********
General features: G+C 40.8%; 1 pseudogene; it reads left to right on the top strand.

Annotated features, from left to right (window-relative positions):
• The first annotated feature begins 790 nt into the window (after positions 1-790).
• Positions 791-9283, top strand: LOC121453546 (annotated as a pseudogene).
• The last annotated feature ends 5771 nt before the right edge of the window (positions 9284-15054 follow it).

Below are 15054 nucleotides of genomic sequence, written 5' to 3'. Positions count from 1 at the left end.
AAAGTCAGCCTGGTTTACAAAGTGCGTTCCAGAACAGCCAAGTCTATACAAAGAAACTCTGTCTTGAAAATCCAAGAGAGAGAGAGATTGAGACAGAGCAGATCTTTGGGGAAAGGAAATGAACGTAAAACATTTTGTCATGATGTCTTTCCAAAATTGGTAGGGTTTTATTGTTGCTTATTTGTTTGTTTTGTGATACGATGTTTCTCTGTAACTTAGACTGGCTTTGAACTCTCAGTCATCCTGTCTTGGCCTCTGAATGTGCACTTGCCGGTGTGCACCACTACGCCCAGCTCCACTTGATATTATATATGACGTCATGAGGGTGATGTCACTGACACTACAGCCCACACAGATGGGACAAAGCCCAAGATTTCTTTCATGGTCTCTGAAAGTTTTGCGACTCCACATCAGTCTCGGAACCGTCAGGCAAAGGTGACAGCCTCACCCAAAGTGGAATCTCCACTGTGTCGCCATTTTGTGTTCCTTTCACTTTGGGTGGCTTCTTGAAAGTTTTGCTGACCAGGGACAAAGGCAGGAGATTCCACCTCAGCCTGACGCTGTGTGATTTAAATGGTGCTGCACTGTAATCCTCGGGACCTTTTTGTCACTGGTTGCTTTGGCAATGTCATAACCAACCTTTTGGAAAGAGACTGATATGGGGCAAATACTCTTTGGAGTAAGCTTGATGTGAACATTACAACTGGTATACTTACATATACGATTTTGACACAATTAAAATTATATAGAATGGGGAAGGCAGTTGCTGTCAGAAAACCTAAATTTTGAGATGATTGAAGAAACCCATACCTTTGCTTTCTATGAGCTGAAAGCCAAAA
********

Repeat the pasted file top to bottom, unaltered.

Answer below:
General features: G+C 40.8%; 1 pseudogene; it reads left to right on the top strand.

Annotated features, from left to right (window-relative positions):
• The first annotated feature begins 790 nt into the window (after positions 1-790).
• Positions 791-9283, top strand: LOC121453546 (annotated as a pseudogene).
• The last annotated feature ends 5771 nt before the right edge of the window (positions 9284-15054 follow it).

Below are 15054 nucleotides of genomic sequence, written 5' to 3'. Positions count from 1 at the left end.
AAAGTCAGCCTGGTTTACAAAGTGCGTTCCAGAACAGCCAAGTCTATACAAAGAAACTCTGTCTTGAAAATCCAAGAGAGAGAGAGATTGAGACAGAGCAGATCTTTGGGGAAAGGAAATGAACGTAAAACATTTTGTCATGATGTCTTTCCAAAATTGGTAGGGTTTTATTGTTGCTTATTTGTTTGTTTTGTGATACGATGTTTCTCTGTAACTTAGACTGGCTTTGAACTCTCAGTCATCCTGTCTTGGCCTCTGAATGTGCACTTGCCGGTGTGCACCACTACGCCCAGCTCCACTTGATATTATATATGACGTCATGAGGGTGATGTCACTGACACTACAGCCCACACAGATGGGACAAAGCCCAAGATTTCTTTCATGGTCTCTGAAAGTTTTGCGACTCCACATCAGTCTCGGAACCGTCAGGCAAAGGTGACAGCCTCACCCAAAGTGGAATCTCCACTGTGTCGCCATTTTGTGTTCCTTTCACTTTGGGTGGCTTCTTGAAAGTTTTGCTGACCAGGGACAAAGGCAGGAGATTCCACCTCAGCCTGACGCTGTGTGATTTAAATGGTGCTGCACTGTAATCCTCGGGACCTTTTTGTCACTGGTTGCTTTGGCAATGTCATAACCAACCTTTTGGAAAGAGACTGATATGGGGCAAATACTCTTTGGAGTAAGCTTGATGTGAACATTACAACTGGTATACTTACATATACGATTTTGACACAATTAAAATTATATAGAATGGGGAAGGCAGTTGCTGTCAGAAAACCTAAATTTTGAGATGATTGAAGAAACCCATACCTTTGCTTTCTATGAGCTGAAAGCCAAAA